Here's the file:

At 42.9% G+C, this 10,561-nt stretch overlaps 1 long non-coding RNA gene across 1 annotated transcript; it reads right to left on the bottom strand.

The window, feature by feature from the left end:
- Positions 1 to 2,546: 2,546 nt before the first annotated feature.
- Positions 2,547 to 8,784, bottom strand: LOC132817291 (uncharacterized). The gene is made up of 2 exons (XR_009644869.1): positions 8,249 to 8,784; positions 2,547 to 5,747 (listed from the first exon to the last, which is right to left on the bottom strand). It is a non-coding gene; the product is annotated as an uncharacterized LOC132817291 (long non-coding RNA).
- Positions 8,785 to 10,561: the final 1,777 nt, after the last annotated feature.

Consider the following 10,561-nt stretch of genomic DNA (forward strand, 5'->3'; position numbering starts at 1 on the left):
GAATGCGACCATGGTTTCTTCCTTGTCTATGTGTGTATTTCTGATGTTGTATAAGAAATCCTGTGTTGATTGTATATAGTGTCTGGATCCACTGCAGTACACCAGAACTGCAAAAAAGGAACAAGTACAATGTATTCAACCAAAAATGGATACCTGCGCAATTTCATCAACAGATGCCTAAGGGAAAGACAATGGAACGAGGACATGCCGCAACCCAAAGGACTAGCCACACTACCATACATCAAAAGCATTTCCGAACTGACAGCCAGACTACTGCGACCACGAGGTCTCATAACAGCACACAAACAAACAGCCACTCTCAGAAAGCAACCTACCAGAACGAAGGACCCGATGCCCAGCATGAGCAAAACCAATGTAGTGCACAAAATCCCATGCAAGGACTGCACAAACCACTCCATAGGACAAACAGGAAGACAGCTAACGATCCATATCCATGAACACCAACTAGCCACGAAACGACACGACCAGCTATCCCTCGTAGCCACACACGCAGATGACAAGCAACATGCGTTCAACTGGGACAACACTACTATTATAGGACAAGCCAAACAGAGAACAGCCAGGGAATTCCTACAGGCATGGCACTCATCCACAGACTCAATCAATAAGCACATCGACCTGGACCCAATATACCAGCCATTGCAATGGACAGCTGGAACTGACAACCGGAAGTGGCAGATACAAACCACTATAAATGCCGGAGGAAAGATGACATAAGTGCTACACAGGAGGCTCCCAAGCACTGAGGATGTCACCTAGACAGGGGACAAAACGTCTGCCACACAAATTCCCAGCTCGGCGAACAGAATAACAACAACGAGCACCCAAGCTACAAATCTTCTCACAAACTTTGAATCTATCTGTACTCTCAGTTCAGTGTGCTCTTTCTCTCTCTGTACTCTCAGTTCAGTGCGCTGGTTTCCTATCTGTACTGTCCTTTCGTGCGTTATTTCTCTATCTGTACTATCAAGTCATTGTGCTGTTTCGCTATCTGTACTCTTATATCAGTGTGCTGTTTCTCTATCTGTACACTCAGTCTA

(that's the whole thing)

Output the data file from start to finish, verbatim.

At 42.9% G+C, this 10,561-nt stretch overlaps 1 long non-coding RNA gene across 1 annotated transcript; it reads right to left on the bottom strand.

The window, feature by feature from the left end:
- Positions 1 to 2,546: 2,546 nt before the first annotated feature.
- Positions 2,547 to 8,784, bottom strand: LOC132817291 (uncharacterized). The gene is made up of 2 exons (XR_009644869.1): positions 8,249 to 8,784; positions 2,547 to 5,747 (listed from the first exon to the last, which is right to left on the bottom strand). It is a non-coding gene; the product is annotated as an uncharacterized LOC132817291 (long non-coding RNA).
- Positions 8,785 to 10,561: the final 1,777 nt, after the last annotated feature.

Consider the following 10,561-nt stretch of genomic DNA (forward strand, 5'->3'; position numbering starts at 1 on the left):
GAATGCGACCATGGTTTCTTCCTTGTCTATGTGTGTATTTCTGATGTTGTATAAGAAATCCTGTGTTGATTGTATATAGTGTCTGGATCCACTGCAGTACACCAGAACTGCAAAAAAGGAACAAGTACAATGTATTCAACCAAAAATGGATACCTGCGCAATTTCATCAACAGATGCCTAAGGGAAAGACAATGGAACGAGGACATGCCGCAACCCAAAGGACTAGCCACACTACCATACATCAAAAGCATTTCCGAACTGACAGCCAGACTACTGCGACCACGAGGTCTCATAACAGCACACAAACAAACAGCCACTCTCAGAAAGCAACCTACCAGAACGAAGGACCCGATGCCCAGCATGAGCAAAACCAATGTAGTGCACAAAATCCCATGCAAGGACTGCACAAACCACTCCATAGGACAAACAGGAAGACAGCTAACGATCCATATCCATGAACACCAACTAGCCACGAAACGACACGACCAGCTATCCCTCGTAGCCACACACGCAGATGACAAGCAACATGCGTTCAACTGGGACAACACTACTATTATAGGACAAGCCAAACAGAGAACAGCCAGGGAATTCCTACAGGCATGGCACTCATCCACAGACTCAATCAATAAGCACATCGACCTGGACCCAATATACCAGCCATTGCAATGGACAGCTGGAACTGACAACCGGAAGTGGCAGATACAAACCACTATAAATGCCGGAGGAAAGATGACATAAGTGCTACACAGGAGGCTCCCAAGCACTGAGGATGTCACCTAGACAGGGGACAAAACGTCTGCCACACAAATTCCCAGCTCGGCGAACAGAATAACAACAACGAGCACCCAAGCTACAAATCTTCTCACAAACTTTGAATCTATCTGTACTCTCAGTTCAGTGTGCTCTTTCTCTCTCTGTACTCTCAGTTCAGTGCGCTGGTTTCCTATCTGTACTGTCCTTTCGTGCGTTATTTCTCTATCTGTACTATCAAGTCATTGTGCTGTTTCGCTATCTGTACTCTTATATCAGTGTGCTGTTTCTCTATCTGTACACTCAGTCTA